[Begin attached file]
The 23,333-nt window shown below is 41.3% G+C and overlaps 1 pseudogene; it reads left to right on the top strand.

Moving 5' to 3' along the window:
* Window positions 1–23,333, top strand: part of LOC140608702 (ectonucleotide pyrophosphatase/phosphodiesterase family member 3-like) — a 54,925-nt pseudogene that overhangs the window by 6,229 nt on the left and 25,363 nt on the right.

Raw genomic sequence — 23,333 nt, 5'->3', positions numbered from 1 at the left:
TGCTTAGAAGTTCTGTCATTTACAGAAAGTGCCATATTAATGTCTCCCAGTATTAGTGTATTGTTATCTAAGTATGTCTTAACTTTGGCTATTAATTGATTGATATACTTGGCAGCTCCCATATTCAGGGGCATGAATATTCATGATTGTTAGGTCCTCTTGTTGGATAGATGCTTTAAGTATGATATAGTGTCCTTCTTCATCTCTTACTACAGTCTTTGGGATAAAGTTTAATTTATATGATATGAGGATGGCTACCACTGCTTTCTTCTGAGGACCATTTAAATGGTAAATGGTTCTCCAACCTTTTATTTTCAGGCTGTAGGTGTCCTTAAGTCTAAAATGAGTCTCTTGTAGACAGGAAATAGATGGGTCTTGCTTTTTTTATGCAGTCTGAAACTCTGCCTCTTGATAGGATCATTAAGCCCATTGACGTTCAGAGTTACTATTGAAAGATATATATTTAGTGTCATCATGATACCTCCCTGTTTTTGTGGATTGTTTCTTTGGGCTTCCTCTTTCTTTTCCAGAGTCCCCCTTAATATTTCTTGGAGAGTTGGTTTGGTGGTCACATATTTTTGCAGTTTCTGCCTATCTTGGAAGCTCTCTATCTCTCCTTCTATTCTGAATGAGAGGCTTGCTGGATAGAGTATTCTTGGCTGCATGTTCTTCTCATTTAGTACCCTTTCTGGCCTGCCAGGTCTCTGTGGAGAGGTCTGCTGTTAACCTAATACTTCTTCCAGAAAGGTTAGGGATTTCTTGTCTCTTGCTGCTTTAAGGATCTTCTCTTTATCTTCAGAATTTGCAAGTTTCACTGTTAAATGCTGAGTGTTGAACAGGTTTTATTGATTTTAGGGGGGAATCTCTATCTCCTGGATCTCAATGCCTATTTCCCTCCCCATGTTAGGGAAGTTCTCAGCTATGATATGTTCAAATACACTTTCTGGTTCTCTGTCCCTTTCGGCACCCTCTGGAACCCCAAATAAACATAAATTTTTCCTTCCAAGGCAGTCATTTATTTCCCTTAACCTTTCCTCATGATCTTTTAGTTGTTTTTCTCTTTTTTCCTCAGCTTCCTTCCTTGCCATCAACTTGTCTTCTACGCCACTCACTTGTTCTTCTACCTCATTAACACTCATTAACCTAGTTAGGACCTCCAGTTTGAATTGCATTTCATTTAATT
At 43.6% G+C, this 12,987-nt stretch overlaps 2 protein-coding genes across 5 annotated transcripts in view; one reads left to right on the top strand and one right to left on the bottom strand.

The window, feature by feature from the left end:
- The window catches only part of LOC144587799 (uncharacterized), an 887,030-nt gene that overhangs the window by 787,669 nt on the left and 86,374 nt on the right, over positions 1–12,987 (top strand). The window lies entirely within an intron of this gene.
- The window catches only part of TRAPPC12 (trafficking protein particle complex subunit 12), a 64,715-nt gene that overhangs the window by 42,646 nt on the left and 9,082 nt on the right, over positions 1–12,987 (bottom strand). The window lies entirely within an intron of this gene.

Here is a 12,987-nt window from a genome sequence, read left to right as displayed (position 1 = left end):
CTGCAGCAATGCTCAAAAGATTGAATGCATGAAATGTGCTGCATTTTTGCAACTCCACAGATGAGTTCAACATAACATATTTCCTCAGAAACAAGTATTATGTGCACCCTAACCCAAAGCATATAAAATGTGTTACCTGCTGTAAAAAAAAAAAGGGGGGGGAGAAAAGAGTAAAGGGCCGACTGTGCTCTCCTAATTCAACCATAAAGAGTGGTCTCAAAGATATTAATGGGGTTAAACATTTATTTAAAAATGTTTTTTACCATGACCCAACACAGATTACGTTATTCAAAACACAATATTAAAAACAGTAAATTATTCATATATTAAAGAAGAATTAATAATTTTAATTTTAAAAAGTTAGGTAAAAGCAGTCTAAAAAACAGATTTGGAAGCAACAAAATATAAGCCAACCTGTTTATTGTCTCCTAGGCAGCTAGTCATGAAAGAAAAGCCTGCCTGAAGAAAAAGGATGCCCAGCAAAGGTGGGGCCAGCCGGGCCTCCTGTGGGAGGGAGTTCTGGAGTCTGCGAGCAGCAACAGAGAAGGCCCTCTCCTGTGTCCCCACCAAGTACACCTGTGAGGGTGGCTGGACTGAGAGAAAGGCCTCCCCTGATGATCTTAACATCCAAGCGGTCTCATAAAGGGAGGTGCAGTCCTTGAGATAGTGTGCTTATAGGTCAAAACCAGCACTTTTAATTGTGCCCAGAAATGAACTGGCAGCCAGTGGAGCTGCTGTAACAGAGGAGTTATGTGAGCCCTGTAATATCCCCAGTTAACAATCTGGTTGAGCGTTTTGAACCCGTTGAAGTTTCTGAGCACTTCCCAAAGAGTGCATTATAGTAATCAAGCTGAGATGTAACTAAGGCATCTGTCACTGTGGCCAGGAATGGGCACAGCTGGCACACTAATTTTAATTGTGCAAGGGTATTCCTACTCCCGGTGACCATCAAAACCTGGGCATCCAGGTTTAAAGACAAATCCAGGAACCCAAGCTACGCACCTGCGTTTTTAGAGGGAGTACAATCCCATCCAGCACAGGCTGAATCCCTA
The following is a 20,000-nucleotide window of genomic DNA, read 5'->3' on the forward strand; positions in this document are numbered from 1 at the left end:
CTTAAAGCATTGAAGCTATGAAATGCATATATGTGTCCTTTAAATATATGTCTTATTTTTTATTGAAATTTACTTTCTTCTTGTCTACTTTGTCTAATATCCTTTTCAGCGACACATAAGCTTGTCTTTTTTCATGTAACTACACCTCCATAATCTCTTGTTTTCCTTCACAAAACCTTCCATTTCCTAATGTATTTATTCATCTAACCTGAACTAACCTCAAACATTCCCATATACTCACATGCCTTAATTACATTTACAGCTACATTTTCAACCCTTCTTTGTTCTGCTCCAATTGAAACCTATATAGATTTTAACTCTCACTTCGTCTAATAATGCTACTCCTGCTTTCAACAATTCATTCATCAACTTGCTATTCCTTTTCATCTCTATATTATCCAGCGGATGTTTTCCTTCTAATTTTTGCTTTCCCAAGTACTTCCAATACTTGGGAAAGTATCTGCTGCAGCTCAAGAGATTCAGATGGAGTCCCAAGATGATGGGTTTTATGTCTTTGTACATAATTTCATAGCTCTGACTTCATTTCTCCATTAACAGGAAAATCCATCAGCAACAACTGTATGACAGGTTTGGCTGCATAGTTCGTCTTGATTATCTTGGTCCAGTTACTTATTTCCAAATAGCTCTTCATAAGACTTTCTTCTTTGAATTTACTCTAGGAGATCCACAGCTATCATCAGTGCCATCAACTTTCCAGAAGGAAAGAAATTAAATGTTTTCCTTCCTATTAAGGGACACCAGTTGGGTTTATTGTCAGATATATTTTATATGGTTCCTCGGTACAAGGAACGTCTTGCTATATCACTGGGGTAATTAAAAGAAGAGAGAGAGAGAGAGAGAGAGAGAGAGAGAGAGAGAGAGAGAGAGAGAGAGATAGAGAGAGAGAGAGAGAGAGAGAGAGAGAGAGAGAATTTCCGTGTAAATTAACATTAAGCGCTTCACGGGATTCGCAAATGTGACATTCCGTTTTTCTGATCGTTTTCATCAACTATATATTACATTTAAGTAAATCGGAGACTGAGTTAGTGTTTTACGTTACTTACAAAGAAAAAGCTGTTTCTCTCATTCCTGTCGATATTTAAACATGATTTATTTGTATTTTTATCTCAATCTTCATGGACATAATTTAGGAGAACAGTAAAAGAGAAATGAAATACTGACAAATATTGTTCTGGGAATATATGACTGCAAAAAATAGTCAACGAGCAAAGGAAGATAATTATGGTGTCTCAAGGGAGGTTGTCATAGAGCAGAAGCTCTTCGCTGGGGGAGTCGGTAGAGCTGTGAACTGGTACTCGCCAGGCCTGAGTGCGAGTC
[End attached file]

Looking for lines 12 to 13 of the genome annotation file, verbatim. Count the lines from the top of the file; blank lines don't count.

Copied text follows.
The following is a 20,000-nucleotide window of genomic DNA, read 5'->3' on the forward strand; positions in this document are numbered from 1 at the left end:
CTTAAAGCATTGAAGCTATGAAATGCATATATGTGTCCTTTAAATATATGTCTTATTTTTTATTGAAATTTACTTTCTTCTTGTCTACTTTGTCTAATATCCTTTTCAGCGACACATAAGCTTGTCTTTTTTCATGTAACTACACCTCCATAATCTCTTGTTTTCCTTCACAAAACCTTCCATTTCCTAATGTATTTATTCATCTAACCTGAACTAACCTCAAACATTCCCATATACTCACATGCCTTAATTACATTTACAGCTACATTTTCAACCCTTCTTTGTTCTGCTCCAATTGAAACCTATATAGATTTTAACTCTCACTTCGTCTAATAATGCTACTCCTGCTTTCAACAATTCATTCATCAACTTGCTATTCCTTTTCATCTCTATATTATCCAGCGGATGTTTTCCTTCTAATTTTTGCTTTCCCAAGTACTTCCAATACTTGGGAAAGTATCTGCTGCAGCTCAAGAGATTCAGATGGAGTCCCAAGATGATGGGTTTTATGTCTTTGTACATAATTTCATAGCTCTGACTTCATTTCTCCATTAACAGGAAAATCCATCAGCAACAACTGTATGACAGGTTTGGCTGCATAGTTCGTCTTGATTATCTTGGTCCAGTTACTTATTTCCAAATAGCTCTTCATAAGACTTTCTTCTTTGAATTTACTCTAGGAGATCCACAGCTATCATCAGTGCCATCAACTTTCCAGAAGGAAAGAAATTAAATGTTTTCCTTCCTATTAAGGGACACCAGTTGGGTTTATTGTCAGATATATTTTATATGGTTCCTCGGTACAAGGAACGTCTTGCTATATCACTGGGGTAATTAAAAGAAGAGAGAGAGAGAGAGAGAGAGAGAGAGAGAGAGAGAGAGAGAGAGAGAGAGATAGAGAGAGAGAGAGAGAGAGAGAGAGAGAGAGAGAATTTCCGTGTAAATTAACATTAAGCGCTTCACGGGATTCGCAAATGTGACATTCCGTTTTTCTGATCGTTTTCATCAACTATATATTACATTTAAGTAAATCGGAGACTGAGTTAGTGTTTTACGTTACTTACAAAGAAAAAGCTGTTTCTCTCATTCCTGTCGATATTTAAACATGATTTATTTGTATTTTTATCTCAATCTTCATGGACATAATTTAGGAGAACAGTAAAAGAGAAATGAAATACTGACAAATATTGTTCTGGGAATATATGACTGCAAAAAATAGTCAACGAGCAAAGGAAGATAATTATGGTGTCTCAAGGGAGGTTGTCATAGAGCAGAAGCTCTTCGCTGGGGGAGTCGGTAGAGCTGTGAACTGGTACTCGCCAGGCCTGAGTGCGAGTC